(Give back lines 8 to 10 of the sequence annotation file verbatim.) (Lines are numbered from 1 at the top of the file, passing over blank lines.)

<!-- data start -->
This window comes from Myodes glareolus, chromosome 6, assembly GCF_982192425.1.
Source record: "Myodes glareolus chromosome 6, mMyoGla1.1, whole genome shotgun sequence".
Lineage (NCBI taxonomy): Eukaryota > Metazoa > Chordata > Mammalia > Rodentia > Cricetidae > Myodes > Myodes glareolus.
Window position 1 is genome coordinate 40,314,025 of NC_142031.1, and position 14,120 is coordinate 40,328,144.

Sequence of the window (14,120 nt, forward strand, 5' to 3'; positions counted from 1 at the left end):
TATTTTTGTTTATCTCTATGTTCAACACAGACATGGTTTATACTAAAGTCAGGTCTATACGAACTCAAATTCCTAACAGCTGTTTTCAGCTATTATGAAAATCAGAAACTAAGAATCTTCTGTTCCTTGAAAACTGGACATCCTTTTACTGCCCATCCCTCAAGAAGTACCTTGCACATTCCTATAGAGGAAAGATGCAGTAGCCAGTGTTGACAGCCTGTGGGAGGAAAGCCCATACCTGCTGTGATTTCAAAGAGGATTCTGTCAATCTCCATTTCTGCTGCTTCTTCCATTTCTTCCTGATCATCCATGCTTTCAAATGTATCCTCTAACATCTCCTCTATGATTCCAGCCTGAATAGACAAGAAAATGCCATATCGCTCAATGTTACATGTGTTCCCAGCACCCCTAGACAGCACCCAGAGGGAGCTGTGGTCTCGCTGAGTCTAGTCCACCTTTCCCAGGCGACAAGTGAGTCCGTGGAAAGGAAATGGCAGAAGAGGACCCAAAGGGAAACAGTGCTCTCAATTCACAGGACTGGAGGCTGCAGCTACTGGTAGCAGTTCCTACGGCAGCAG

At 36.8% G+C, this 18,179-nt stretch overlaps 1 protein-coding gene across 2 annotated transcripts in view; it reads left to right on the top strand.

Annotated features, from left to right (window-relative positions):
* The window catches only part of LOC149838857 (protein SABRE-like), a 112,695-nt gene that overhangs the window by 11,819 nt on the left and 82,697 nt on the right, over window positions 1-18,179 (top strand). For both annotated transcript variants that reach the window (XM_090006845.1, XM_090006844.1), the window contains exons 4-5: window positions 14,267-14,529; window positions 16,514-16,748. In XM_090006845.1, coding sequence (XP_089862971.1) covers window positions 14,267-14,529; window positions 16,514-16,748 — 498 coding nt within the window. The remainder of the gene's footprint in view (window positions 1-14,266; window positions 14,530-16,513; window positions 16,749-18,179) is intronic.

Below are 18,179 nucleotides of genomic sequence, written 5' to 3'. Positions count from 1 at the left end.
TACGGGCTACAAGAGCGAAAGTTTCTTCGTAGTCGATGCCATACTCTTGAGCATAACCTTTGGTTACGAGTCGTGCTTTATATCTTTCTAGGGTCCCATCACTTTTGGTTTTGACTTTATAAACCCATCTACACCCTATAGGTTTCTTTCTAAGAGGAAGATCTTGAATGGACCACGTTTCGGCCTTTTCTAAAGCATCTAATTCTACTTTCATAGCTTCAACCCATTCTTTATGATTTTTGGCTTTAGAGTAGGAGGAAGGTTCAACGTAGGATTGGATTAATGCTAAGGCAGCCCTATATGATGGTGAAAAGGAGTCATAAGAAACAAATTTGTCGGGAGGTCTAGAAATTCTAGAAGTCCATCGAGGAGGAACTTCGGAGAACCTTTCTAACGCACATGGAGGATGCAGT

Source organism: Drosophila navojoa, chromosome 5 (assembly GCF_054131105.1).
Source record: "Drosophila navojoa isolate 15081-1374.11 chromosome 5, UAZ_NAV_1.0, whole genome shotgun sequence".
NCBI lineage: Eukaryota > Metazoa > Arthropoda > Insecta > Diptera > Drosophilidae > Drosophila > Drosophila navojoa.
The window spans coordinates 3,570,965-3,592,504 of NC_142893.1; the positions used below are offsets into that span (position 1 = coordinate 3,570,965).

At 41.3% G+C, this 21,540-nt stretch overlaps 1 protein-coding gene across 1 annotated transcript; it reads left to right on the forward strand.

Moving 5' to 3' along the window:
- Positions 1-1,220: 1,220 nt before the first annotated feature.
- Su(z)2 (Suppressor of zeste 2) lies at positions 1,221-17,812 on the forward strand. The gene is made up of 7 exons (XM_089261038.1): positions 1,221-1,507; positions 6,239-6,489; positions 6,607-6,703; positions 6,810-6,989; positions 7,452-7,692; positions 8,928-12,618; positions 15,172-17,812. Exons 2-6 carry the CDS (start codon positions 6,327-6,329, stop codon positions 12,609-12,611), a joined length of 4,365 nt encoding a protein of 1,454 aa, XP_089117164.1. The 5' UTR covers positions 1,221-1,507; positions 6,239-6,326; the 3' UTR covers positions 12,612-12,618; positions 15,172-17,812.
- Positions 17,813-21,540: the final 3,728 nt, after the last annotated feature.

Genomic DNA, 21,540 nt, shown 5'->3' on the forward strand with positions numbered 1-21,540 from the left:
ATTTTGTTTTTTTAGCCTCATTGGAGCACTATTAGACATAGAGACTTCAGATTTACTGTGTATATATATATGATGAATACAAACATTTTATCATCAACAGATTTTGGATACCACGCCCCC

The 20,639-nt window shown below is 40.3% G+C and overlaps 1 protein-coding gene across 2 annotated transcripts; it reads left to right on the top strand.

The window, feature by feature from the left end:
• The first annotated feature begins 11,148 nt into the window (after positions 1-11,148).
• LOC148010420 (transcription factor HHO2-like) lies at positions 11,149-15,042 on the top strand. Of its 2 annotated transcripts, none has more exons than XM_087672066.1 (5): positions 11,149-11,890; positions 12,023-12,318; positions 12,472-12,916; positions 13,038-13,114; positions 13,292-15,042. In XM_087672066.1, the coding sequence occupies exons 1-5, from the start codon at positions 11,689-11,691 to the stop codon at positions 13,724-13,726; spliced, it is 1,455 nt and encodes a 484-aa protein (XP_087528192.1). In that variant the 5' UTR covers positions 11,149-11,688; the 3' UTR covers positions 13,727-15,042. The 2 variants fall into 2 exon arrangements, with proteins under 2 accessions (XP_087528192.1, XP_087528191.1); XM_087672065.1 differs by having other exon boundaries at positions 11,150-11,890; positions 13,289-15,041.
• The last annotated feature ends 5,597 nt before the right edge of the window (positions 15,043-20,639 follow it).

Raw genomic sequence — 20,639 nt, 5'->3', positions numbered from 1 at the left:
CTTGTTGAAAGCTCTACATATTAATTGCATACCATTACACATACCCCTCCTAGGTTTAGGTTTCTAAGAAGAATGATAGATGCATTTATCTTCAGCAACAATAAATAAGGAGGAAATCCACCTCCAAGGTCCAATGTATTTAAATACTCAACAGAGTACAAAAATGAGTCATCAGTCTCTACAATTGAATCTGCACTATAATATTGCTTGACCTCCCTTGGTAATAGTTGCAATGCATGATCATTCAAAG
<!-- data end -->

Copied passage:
Annotated features, from left to right (window-relative positions):
* The window catches only part of LOC149838857 (protein SABRE-like), a 112,695-nt gene that overhangs the window by 11,819 nt on the left and 82,697 nt on the right, over window positions 1-18,179 (top strand). For both annotated transcript variants that reach the window (XM_090006845.1, XM_090006844.1), the window contains exons 4-5: window positions 14,267-14,529; window positions 16,514-16,748. In XM_090006845.1, coding sequence (XP_089862971.1) covers window positions 14,267-14,529; window positions 16,514-16,748 — 498 coding nt within the window. The remainder of the gene's footprint in view (window positions 1-14,266; window positions 14,530-16,513; window positions 16,749-18,179) is intronic.

Below are 18,179 nucleotides of genomic sequence, written 5' to 3'. Positions count from 1 at the left end.